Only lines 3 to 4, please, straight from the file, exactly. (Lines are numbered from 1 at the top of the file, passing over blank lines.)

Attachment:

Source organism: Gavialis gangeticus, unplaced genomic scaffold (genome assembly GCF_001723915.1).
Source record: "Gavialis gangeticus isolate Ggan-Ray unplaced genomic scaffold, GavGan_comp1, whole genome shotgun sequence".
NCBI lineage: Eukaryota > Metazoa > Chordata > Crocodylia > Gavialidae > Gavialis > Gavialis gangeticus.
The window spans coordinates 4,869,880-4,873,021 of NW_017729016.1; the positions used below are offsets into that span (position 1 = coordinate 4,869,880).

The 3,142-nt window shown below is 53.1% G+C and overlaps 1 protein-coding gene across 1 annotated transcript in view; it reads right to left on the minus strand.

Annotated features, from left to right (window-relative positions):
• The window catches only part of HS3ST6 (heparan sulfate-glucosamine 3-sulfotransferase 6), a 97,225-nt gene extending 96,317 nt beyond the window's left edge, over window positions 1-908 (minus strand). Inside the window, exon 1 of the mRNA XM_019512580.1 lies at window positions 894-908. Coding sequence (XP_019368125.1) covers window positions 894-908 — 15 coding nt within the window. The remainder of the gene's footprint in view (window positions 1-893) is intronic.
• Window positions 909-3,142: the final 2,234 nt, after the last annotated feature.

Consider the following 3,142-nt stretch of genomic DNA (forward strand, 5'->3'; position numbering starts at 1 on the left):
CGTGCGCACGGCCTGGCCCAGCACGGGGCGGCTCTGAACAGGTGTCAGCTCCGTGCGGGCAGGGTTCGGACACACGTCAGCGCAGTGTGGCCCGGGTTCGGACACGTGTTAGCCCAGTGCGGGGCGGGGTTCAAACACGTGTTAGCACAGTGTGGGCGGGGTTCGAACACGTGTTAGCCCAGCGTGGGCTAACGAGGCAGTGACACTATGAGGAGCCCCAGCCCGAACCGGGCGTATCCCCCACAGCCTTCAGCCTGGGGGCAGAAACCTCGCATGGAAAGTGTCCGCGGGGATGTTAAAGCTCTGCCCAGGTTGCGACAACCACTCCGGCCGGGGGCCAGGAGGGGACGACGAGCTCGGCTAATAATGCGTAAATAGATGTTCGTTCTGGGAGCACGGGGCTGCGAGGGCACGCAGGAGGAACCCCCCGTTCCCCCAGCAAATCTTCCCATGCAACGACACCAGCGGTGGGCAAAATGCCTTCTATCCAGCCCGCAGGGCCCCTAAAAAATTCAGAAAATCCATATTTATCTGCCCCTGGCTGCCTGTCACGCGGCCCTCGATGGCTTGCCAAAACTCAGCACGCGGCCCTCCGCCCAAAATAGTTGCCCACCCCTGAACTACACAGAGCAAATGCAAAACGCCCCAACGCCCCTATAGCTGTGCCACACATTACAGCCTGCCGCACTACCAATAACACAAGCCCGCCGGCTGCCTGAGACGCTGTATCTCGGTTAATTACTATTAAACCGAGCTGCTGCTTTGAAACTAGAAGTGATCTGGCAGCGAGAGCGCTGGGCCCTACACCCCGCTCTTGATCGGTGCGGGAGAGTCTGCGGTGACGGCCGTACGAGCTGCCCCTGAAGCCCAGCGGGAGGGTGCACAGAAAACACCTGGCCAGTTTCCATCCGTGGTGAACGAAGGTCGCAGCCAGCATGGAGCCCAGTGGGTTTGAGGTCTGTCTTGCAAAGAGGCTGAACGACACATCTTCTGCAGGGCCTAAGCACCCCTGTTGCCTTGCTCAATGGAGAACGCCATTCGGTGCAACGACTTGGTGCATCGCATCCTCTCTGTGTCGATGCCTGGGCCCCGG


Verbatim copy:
NCBI lineage: Eukaryota > Metazoa > Chordata > Crocodylia > Gavialidae > Gavialis > Gavialis gangeticus.
The window spans coordinates 4,869,880-4,873,021 of NW_017729016.1; the positions used below are offsets into that span (position 1 = coordinate 4,869,880).